What do you hope your research will achieve? How do you think your work contributes to the world?
One of the things that is very important to me is that more people of mathematics understand that their work is deeply related and relevant to the rest of the world, and that more people who see themselves as not belonging to that world realize that it is much more exciting and accessible than they think. In other words, I want to prove that the world of mathematics is, kind of like the famous blue police box, bigger on the inside. But of course this is not totally accurate, not yet. There is still a lot of work we need to do to make mathematics more accessible and more welcoming. I hope to help make that happen.
I also hope that at least some of my work will help more people see and sense deep in their soul the amazing power and beauty and the humaneness of mathematics. I believe that our mathematics, like our poetry, is decidedly human, and we will all be better off when we realize that.
What’s your favorite thing to teach, and what kinds of things happen in your classroom?
I love teaching students how to write mathematical proofs. Students are quite surprised to find out that in mathematics, too, writing matters. In mathematics, too, context is everything. In mathematics, too, audience is important. Some students are disoriented by this at first; after all, isn’t math the subject where there is always a unique right answer? Isn’t math the one subject where opinions do not matter? Isn’t math about objective, universal, value-free knowledge? I try to be gentle while we together dismantle these prior misconceptions. But in the end, I hope students do reach a point where they realize that mathematics, no matter how human it may be, is still one of the best ways our species has developed to reach answers about the questions we might have about the world around us.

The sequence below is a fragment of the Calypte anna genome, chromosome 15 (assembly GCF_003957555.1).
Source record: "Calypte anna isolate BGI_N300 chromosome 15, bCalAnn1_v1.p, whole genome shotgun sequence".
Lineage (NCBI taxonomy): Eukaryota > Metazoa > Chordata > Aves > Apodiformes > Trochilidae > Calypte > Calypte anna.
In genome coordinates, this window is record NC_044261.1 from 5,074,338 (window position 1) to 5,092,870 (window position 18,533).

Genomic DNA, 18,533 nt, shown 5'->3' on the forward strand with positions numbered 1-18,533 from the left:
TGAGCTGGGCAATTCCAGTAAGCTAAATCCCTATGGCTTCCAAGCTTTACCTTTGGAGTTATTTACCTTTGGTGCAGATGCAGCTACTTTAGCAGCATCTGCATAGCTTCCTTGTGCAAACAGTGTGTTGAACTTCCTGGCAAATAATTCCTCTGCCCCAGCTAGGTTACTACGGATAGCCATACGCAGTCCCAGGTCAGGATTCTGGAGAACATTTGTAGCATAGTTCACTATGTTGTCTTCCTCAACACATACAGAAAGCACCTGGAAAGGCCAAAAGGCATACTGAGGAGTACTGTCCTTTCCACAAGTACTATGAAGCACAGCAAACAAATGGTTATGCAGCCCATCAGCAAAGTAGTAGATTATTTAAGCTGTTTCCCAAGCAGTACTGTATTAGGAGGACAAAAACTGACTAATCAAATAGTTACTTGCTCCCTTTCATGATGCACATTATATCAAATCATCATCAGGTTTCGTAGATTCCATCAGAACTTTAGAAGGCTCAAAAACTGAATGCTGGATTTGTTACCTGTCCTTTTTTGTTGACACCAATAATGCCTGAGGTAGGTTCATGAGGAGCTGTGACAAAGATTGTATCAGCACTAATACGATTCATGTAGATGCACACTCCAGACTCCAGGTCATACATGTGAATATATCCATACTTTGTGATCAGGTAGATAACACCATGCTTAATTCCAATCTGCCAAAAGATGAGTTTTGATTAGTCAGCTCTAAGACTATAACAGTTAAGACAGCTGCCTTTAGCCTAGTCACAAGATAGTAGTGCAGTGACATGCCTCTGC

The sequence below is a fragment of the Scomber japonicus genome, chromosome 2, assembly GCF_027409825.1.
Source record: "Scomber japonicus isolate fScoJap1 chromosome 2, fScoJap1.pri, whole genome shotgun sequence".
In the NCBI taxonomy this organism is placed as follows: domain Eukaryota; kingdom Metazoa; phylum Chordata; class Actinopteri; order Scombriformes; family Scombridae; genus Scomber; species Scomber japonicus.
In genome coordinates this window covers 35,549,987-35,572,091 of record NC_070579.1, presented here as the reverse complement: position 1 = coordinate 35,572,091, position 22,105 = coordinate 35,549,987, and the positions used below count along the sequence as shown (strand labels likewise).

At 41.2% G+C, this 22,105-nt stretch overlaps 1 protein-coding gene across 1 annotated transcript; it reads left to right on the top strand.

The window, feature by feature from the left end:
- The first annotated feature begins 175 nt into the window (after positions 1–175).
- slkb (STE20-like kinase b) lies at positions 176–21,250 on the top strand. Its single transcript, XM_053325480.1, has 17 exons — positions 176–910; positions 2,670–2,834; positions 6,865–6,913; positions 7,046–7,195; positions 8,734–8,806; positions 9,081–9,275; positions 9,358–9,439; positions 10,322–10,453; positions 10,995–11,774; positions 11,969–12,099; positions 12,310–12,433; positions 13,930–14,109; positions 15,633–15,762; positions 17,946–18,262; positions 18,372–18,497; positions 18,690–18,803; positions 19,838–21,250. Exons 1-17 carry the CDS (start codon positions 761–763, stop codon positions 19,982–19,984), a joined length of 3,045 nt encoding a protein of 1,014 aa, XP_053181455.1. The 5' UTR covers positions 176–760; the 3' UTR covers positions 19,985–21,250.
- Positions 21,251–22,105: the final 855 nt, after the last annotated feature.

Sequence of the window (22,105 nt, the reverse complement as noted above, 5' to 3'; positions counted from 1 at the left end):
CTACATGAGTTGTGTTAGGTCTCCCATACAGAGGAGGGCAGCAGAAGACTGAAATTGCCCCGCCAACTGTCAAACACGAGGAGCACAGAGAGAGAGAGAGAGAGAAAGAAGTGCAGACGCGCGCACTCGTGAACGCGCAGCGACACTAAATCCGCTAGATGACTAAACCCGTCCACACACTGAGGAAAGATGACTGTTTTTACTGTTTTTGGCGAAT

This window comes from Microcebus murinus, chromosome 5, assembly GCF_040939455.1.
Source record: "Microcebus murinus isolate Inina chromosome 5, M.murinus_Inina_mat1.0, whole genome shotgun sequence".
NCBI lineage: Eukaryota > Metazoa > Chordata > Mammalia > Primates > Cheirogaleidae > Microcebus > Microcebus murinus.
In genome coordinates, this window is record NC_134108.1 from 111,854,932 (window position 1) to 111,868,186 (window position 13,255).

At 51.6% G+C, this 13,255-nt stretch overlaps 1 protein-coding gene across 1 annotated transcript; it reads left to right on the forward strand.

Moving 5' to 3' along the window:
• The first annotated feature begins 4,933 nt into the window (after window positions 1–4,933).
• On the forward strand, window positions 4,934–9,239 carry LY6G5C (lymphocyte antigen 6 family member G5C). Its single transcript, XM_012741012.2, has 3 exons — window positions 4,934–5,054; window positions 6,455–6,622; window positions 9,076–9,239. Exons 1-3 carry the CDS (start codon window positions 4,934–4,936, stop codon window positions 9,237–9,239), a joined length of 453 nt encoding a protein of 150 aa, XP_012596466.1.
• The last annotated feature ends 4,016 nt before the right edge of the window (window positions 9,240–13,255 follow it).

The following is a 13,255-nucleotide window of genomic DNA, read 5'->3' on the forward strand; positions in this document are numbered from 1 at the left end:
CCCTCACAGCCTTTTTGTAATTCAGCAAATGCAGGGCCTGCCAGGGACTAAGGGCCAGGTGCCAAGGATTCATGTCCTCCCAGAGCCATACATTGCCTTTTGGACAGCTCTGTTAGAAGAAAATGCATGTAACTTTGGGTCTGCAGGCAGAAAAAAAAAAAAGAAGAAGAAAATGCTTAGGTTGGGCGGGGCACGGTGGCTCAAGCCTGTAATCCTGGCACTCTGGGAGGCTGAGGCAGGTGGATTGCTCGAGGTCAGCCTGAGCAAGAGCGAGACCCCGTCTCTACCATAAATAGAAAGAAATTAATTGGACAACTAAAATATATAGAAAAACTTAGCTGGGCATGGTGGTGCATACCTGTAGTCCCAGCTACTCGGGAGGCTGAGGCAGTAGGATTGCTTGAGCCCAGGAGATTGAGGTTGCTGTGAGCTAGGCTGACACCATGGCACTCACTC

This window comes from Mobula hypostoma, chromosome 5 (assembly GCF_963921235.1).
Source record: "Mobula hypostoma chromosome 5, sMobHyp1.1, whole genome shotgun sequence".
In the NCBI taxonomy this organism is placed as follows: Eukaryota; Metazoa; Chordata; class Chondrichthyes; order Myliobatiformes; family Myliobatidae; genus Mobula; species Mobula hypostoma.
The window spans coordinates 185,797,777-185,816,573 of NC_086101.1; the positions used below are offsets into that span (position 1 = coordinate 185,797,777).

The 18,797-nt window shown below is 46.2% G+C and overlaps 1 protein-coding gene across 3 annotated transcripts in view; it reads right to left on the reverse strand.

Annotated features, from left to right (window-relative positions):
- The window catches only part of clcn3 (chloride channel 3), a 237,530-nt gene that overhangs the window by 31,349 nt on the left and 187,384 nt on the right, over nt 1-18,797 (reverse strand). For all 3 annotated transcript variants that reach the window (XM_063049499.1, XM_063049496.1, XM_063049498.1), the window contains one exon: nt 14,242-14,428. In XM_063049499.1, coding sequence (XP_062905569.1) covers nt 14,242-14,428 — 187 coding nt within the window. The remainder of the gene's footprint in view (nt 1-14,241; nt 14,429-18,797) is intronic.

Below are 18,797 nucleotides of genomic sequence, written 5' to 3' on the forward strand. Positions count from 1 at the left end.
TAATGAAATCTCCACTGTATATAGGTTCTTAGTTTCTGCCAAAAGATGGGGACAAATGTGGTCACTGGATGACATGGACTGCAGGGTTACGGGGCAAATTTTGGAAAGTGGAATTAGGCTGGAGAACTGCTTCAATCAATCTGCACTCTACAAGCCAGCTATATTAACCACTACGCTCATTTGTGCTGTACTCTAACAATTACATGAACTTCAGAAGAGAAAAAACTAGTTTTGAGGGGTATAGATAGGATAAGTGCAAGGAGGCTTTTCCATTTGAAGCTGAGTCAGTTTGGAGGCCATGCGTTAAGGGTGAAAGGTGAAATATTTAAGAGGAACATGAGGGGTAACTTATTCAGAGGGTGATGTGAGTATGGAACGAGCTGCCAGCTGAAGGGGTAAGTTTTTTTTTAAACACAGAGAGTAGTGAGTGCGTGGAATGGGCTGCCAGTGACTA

What are the perks or rewards of your job?
I love being an academic mathematician because I get to work with mathematics on a regular basis (I do it, I teach it, I write about it, I give talks about it, etc). I also get to continue to grow as a mathematician, an educator, a writer, a thinker, every day.
Teaching at a small liberal arts college in the United States, I also get to think periodically about the big transdisciplinary questions that have occupied many thinkers through the history of our species. Questions about just what makes us human and what we as a society or distinct individuals hope to gain from education continue to challenge and inspire me.
As a mathematician I of course find ways to connect such enduring questions to my discipline. Through the years, mathematics has become more than just an intellectual endeavor for me; it is now a way for me to engage with the world and the rest of humanity.